The daily tournament preview packs down with Rugby World Cup tips for a mouth-watering quarter-final showdown between old enemies England and Australia.
18:15 (AEDT), Sat 19th Oct @ Oita Bank Dome, Oita
History: Played 50: Australia 25 V England 24 (1 Draw)
Last meeting: November 24, 2018: England 37 d Australia 18 at Twickenham
Final thoughts: The first 2019 Rugby World Cup quarter-final pits bitter rivals England and Australia against one another. In a showdown dripping with storylines, opposing coaches Eddie Jones – the former-Wallabies-turned-England mentor – and Michael Cheika have been front and centre.
We’re yet to get a true gauge on England, one of the pre-tournament favourites. They were impressive in disposing of Tonga 35-3 and USA 45-7 in their opening assignments. But an early red card ruined Argentina’s chances as England ran out easy 39-10 winners, before their marquee clash with France was cancelled .
Jones publicly sold the washout as a positive for England, but not having played for two weeks has to be a concern.
The jury is still very much out on the Wallabies as even a fringe contender. The green-and-golds surged late to beat Fiji 39-21, staged a good comeback in a 29-25 loss to Wales, and comfortably – if unimpressively – accounted for group minnows Uruguay (45-10) and Georgia (27-8).
Big shocks at the selection table
Cheika has struggled to settle on a first-choice line-up all year and he has rolled the dice ahead of the quarter-final. After two appearances on the wing, 19-year-old Jordan Petaia is one of the all-time Rugby World Cup bolters at centre. Christian Lealiifano and Will Genia will start in the halves. James O’Connor could play a key role off the bench.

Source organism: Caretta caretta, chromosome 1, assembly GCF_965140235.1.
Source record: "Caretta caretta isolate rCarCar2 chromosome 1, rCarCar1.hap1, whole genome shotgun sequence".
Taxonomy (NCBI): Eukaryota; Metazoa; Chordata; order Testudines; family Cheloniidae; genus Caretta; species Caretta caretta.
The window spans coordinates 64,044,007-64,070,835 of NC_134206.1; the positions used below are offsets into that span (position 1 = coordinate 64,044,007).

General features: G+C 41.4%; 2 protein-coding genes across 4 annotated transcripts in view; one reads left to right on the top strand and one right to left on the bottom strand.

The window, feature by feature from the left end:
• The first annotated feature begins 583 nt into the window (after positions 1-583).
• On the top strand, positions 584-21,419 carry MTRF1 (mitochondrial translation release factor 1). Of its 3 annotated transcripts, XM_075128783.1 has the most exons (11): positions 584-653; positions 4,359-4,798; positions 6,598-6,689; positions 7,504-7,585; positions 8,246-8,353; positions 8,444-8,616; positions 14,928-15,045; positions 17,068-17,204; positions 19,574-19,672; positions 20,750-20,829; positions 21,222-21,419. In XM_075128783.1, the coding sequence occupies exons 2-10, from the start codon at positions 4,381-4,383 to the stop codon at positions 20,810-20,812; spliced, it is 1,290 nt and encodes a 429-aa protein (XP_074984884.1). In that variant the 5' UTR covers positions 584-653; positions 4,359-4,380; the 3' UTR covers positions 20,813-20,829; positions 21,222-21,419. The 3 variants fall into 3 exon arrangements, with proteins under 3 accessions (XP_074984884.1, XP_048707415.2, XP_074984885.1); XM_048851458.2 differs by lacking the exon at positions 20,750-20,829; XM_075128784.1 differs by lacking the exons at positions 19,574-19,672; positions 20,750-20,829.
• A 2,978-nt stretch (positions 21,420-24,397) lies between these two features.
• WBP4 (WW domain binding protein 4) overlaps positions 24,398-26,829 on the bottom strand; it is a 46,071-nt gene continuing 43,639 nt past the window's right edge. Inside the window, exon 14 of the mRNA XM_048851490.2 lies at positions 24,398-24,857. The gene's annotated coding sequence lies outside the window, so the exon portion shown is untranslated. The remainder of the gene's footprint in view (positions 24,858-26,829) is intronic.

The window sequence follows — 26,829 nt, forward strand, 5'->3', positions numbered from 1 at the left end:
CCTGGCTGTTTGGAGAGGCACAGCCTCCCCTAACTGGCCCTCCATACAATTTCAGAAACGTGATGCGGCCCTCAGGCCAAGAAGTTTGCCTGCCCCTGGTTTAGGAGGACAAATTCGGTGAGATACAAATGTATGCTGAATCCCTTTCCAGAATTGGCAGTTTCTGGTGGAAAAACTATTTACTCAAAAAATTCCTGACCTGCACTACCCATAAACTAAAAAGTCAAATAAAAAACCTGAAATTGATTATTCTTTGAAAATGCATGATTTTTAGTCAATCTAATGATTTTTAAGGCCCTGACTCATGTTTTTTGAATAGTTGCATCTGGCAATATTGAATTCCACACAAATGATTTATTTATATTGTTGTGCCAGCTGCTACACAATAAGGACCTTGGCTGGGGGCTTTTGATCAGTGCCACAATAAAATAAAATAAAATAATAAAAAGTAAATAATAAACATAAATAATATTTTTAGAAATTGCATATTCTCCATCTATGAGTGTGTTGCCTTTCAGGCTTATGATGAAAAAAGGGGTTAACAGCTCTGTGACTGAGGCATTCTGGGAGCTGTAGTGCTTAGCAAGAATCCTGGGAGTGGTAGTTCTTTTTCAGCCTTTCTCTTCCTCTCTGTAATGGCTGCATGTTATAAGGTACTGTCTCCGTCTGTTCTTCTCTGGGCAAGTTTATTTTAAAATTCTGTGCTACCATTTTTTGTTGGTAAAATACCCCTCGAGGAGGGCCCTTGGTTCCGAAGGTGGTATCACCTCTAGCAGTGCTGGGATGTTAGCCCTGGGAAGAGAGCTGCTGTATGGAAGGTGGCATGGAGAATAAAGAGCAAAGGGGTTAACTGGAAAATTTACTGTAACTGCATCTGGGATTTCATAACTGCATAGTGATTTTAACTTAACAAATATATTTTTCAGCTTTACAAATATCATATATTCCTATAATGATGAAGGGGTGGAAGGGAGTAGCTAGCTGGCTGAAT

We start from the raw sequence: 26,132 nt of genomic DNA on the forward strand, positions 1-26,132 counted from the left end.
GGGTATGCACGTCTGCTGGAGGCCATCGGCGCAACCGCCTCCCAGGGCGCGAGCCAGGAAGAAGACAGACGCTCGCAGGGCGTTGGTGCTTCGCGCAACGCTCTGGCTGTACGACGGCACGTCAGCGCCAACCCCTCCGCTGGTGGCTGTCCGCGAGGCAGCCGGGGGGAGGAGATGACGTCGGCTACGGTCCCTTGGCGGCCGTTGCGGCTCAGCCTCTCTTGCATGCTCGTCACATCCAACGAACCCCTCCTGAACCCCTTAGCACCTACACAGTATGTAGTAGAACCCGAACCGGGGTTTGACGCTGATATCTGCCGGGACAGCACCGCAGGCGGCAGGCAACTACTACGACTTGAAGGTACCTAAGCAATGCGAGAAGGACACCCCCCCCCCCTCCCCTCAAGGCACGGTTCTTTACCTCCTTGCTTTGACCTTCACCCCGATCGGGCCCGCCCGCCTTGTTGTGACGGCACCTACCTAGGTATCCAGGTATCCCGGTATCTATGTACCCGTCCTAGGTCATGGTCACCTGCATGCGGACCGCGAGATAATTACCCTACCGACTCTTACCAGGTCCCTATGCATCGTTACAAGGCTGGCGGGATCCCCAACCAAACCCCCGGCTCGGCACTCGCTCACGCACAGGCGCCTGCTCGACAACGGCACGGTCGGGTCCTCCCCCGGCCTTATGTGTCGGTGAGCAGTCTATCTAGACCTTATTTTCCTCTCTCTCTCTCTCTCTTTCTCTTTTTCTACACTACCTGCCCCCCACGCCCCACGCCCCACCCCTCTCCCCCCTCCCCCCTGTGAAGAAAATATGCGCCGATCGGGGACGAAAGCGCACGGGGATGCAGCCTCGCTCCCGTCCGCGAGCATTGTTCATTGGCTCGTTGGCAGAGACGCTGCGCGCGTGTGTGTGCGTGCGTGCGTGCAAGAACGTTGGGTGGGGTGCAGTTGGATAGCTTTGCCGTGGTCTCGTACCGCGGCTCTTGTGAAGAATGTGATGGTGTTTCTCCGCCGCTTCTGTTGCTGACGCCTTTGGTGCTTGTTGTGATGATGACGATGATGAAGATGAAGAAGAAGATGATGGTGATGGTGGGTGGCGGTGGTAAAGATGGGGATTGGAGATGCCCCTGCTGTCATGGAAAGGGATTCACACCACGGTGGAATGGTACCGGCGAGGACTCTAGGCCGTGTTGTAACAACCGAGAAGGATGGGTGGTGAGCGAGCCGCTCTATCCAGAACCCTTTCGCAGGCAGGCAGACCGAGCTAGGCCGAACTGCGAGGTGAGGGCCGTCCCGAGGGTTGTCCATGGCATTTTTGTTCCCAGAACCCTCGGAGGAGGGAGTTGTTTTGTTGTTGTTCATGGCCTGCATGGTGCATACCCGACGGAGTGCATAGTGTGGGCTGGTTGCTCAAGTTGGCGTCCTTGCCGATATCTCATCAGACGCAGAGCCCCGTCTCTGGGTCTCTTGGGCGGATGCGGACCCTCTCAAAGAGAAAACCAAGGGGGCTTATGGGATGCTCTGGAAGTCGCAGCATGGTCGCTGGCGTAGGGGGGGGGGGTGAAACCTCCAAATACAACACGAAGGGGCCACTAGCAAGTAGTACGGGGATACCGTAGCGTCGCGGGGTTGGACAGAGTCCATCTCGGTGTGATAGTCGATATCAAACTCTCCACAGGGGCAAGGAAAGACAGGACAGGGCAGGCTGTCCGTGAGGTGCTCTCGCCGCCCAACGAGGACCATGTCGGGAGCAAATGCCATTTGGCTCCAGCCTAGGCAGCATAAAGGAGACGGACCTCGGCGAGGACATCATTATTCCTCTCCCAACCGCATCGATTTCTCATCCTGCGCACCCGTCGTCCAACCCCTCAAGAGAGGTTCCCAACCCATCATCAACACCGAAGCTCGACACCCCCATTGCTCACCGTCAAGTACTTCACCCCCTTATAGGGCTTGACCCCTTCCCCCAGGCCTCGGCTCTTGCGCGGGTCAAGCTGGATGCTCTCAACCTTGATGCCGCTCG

Jones has sprung his own surprise by dropping George Ford and restoring captain Owen Farrell to the No.10. Henry Slade comes in a centre, with strike weapon Manu Tuilagi moving to the No.12 spot.
Since Australia’s 33-13 group-stage blowout in 2015, England has dominated this heated rivalry. England has won the last six straight Anglo-Australian Tests – including the last three by 16-plus margins. Owen Farrell racked up 22 points in last year’s 37-18 thrashing in London.
The nations have a rich Rugby World Cup history, with the ledger square at 3-3. England won narrow quarter-finals in 1995 and 2007 either side of their epic victory in the 2003 final.
The Wallabies’ best is certainly enough to trouble – and beat – an England side that may have had their rhythm disrupted. Whether the constantly-changing Australian line-up can produce what they’re capable of is another story. But with the last four Rugby World Cup knockout clashes between the nations decided by six points or less, the underdogs look the best bet against a sizeable line.